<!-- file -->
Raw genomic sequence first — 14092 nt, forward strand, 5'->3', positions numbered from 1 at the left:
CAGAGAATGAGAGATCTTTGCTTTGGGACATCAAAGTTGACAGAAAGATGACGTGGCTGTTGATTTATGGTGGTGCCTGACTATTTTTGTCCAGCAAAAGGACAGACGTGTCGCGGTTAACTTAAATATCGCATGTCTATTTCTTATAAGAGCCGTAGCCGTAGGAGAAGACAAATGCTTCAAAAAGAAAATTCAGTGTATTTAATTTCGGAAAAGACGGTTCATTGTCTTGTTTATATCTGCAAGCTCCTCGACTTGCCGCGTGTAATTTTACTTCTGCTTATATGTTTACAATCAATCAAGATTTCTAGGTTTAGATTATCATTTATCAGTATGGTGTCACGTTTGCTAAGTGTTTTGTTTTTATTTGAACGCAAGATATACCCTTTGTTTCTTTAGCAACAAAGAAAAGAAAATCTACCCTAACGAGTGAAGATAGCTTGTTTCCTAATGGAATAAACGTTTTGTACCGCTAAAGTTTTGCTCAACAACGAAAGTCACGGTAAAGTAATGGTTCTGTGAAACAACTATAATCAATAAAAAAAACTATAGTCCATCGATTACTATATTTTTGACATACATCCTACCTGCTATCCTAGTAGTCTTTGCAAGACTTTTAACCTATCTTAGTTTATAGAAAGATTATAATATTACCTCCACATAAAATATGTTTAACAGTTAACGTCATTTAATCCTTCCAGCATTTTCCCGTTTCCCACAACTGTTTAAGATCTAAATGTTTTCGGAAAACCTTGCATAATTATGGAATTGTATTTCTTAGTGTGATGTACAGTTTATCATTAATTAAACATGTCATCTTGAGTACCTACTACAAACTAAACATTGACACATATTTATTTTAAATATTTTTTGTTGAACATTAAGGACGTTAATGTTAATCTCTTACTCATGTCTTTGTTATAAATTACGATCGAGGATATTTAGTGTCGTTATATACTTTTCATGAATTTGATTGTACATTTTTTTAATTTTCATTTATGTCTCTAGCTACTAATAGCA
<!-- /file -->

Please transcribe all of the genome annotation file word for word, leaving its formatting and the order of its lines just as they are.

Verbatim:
Raw genomic sequence first — 14092 nt, forward strand, 5'->3', positions numbered from 1 at the left:
CAGAGAATGAGAGATCTTTGCTTTGGGACATCAAAGTTGACAGAAAGATGACGTGGCTGTTGATTTATGGTGGTGCCTGACTATTTTTGTCCAGCAAAAGGACAGACGTGTCGCGGTTAACTTAAATATCGCATGTCTATTTCTTATAAGAGCCGTAGCCGTAGGAGAAGACAAATGCTTCAAAAAGAAAATTCAGTGTATTTAATTTCGGAAAAGACGGTTCATTGTCTTGTTTATATCTGCAAGCTCCTCGACTTGCCGCGTGTAATTTTACTTCTGCTTATATGTTTACAATCAATCAAGATTTCTAGGTTTAGATTATCATTTATCAGTATGGTGTCACGTTTGCTAAGTGTTTTGTTTTTATTTGAACGCAAGATATACCCTTTGTTTCTTTAGCAACAAAGAAAAGAAAATCTACCCTAACGAGTGAAGATAGCTTGTTTCCTAATGGAATAAACGTTTTGTACCGCTAAAGTTTTGCTCAACAACGAAAGTCACGGTAAAGTAATGGTTCTGTGAAACAACTATAATCAATAAAAAAAACTATAGTCCATCGATTACTATATTTTTGACATACATCCTACCTGCTATCCTAGTAGTCTTTGCAAGACTTTTAACCTATCTTAGTTTATAGAAAGATTATAATATTACCTCCACATAAAATATGTTTAACAGTTAACGTCATTTAATCCTTCCAGCATTTTCCCGTTTCCCACAACTGTTTAAGATCTAAATGTTTTCGGAAAACCTTGCATAATTATGGAATTGTATTTCTTAGTGTGATGTACAGTTTATCATTAATTAAACATGTCATCTTGAGTACCTACTACAAACTAAACATTGACACATATTTATTTTAAATATTTTTTGTTGAACATTAAGGACGTTAATGTTAATCTCTTACTCATGTCTTTGTTATAAATTACGATCGAGGATATTTAGTGTCGTTATATACTTTTCATGAATTTGATTGTACATTTTTTTAATTTTCATTTATGTCTCTAGCTACTAATAGCA